Then something strange happened. I could not break the line. Every time I tried, the fish just came a tiny bit closer to the kayak. It also appeared defeated on the fighting front, and it was just a matter of slowly raising this heavy weight from the depths. This was harder than it sounds on light gear, but centimetre by centimetre it came up. I watched the big arch on the sounder, gradually getting higher and higher in the water column. When it was at 6 metres, I looked down to see colour and the first sight of the Samson Fish.
I was happy to land it despite earlier trying to break it off, and hauled it onto my lap. It was completely exhausted and did not show any signs of successful reviving, so I kept the fish (which I like to eat). Brendon also kept his for the same reason. A 45 minute fight really is not conducive to any fish being released healthy – if I was chasing a Samson and not snapper I definitely would not be using 3-6kg gear!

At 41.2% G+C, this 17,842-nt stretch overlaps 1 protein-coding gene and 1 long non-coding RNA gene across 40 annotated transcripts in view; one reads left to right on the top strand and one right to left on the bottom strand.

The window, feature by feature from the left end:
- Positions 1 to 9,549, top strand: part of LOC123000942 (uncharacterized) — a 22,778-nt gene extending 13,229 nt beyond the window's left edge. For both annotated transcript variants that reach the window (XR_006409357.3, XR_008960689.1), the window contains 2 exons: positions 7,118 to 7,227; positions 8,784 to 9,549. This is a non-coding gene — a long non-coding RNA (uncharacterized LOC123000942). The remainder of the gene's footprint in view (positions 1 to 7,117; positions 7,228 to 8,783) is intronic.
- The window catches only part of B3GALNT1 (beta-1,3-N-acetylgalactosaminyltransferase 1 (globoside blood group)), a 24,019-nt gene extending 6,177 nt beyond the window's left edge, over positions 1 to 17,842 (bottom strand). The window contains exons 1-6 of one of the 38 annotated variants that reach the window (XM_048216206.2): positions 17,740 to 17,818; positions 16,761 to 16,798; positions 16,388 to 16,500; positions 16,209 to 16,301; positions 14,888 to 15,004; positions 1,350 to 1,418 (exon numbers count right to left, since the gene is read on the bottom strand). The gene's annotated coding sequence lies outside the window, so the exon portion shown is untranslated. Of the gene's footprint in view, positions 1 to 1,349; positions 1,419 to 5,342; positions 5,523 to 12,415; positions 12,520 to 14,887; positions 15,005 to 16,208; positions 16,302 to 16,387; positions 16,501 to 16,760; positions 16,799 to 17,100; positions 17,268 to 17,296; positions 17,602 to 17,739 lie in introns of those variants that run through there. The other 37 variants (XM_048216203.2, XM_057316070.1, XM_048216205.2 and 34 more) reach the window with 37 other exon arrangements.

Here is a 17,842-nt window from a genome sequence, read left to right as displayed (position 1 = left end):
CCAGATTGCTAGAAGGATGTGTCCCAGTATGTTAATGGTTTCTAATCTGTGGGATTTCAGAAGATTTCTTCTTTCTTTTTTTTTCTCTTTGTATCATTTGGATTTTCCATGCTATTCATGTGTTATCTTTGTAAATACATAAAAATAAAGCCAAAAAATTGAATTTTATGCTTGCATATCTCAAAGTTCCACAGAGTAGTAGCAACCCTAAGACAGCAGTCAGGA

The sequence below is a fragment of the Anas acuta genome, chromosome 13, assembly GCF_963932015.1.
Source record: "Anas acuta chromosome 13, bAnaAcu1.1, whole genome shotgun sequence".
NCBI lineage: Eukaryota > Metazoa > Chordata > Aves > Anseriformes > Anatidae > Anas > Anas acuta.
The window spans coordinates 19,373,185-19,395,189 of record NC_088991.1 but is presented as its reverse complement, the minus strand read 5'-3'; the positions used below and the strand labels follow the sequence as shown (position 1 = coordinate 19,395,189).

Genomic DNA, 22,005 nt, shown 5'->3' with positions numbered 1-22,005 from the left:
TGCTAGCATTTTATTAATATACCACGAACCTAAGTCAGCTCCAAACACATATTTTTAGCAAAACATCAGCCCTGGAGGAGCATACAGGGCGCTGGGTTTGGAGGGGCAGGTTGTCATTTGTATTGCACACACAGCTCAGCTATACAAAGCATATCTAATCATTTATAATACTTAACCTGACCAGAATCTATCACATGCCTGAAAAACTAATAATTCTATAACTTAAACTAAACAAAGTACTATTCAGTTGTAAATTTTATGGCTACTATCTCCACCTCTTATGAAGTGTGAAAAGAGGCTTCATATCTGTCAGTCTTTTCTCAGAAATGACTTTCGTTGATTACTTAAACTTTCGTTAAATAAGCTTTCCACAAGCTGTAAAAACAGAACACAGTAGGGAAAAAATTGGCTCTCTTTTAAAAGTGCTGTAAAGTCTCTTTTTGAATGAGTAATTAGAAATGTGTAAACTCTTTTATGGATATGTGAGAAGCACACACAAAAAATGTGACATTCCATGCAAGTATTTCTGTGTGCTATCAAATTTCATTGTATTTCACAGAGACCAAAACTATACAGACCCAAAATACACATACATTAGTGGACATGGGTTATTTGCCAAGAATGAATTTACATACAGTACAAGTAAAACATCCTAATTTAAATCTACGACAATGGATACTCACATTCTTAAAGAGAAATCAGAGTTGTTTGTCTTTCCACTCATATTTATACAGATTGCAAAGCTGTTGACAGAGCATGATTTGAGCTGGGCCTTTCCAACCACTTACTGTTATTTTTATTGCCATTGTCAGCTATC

At 27.5kg Brendons fish was his biggest ever from a kayak, which is saying a lot for an experienced kayak fisherman like him. Mine was a little smaller at about 24kg, making it my second or third largest fish from a kayak. Fully loaded with a fish each that weighed nearly as much as our kayaks, we now had to get back to shore. Luckily we had outriggers and outrigger boards to store them on. We had drifted a fair way out to sea and had to battle a strong Easterly all the way back to shore with our new heavy passengers. However, we still had enough energy to have another short fish on the way back and Brendon managed another nice snapper, while I caught a decent flathead.